There’s high expectations for TDE signee Isaiah Rashad as he’s been thrown into a label with four of the most distinct characters this generation of rappers has to offer. Schoolboy Q is the unhinged, drugged out partier. Ab-Soul is the spaced out nerd concerned with conspiracy theories and the universe. Jay Rockis the street level hustler with hard stories to tell. And the cornerstone, Kendrick Lamar, is the good kid in a m.a.a.d. city. Bringing his southern sensibilities to Cali-based TDE, Rashad maintains a collected presence throughout his debut that fits in quite well with his cohorts.
Falling somewhere between Q’s indulgence, Lamar’s pride of his environment and Drake’s issues with relationships, the 22-year-old Rashad comes off as a kid with a lot of problems that doesn’t seem too concerned about them on his debut Cilvia Demo. On the album opener “Hereditary” he belts, “My daddy taught me how to drink my pain away / My daddy taught me how to leave somebody.” The whole album is peppered with lines like this, but they’re generally followed with something along the lines of “I’ve been getting higher, and higher and higher, and higher / Now whattup?” as heard on the title track. This laidback attitude gives Rashad an understated sense of confidence and self-assuredness. “Heavenly Father” is the best example of this, as he confesses to self-harm as a child and losing his mind as an adult, all in a happy-go-lucky, sing-song voice. Rather than stew over all the shit he’s been through, Rashad addresses these topics with the understated maturity of someone who’s accepted and moved past his hardships. Such an intimate glimpse into someone’s life can usually come off as awkward, but his easygoing demeanor make these songs more conversational than confessional.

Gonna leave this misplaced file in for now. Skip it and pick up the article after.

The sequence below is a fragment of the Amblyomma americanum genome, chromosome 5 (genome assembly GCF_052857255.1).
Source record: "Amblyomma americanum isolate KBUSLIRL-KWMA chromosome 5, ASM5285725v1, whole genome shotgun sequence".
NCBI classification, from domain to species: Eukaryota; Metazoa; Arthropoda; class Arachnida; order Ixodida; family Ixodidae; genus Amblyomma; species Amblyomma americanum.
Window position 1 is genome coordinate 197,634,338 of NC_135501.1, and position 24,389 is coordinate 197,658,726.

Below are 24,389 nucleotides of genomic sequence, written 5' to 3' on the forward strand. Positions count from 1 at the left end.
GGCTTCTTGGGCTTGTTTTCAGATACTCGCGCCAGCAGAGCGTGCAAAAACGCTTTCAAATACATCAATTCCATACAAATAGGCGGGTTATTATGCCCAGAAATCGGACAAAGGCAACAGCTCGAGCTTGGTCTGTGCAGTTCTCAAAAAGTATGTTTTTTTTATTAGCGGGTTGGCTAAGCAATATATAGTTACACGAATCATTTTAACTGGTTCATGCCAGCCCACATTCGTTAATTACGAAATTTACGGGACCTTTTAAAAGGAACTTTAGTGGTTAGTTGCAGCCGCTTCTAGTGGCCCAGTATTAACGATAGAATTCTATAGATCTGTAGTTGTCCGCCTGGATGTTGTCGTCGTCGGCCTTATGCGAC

The one facet of the album where Rashad’s relaxed persona works wonders is his choice in production. Choosing mostly lesser-known producers as opposed to TDE’s in house production crew, theDigi+Phonics, Cilvia Demo’s beats wouldn’t be out of place on a Madlib album. Nearly all 14 tracks are filled with blunted loops, layered with piano keys and muffled drums. Accompanied by the smoky vocals of Rasahad’s slow cadence and surprisingly effective croon, the combination makes Cilvia a late night, slow burner rather than an in-your face statement. SZA, another new TDE signee, adds her subtle voice to two album standouts: “Ronnie Drake” and “West Savannah” (a not-so-subtle tribute to OutKast). Her raspy vocals make a very natural companion to the subdued tone of these two songs, with the latter most likely being the only song on the album you’ll be able to truly blast in your car speakers.
Being signed to such a popular label with an unparalleled level of star power, it may come off as surprising only Jay Rock and Schoolboy Q appear as guests on Rashad’s debut. Even more surprising may be that they only make one appearance, both featured on album closer “Shot You Down.” Having the best hook on the whole album and outstanding guest verses make it a fantastic way to close Cilvia as well as preview of the budding chemistry Rashad is building with his labelmates. Hopefully their next posse track will involve the whole roster.
Isaiah Rashad is off to a great start with Cilvia Demo. Lyrically, he never throws any double-time tongue twisters in your face, but he doesn’t have to. His bars are more about the sentiment behind his words, rather then the actual words themselves. His rhythm and excellent ear for beats have also given him a lane to develop his skills and carve out a niche for himself. Much like Frank Ocean, Rashad has found a way to pen some of his most personal thoughts and experiences in an accessible manner without it ever feeling forced. In the first of Top Dawg’s six promised albums this year, Isaiah Rashad has created a great name for himself, and the year’s first great Hip Hop record. Posted by: Thomas Johnson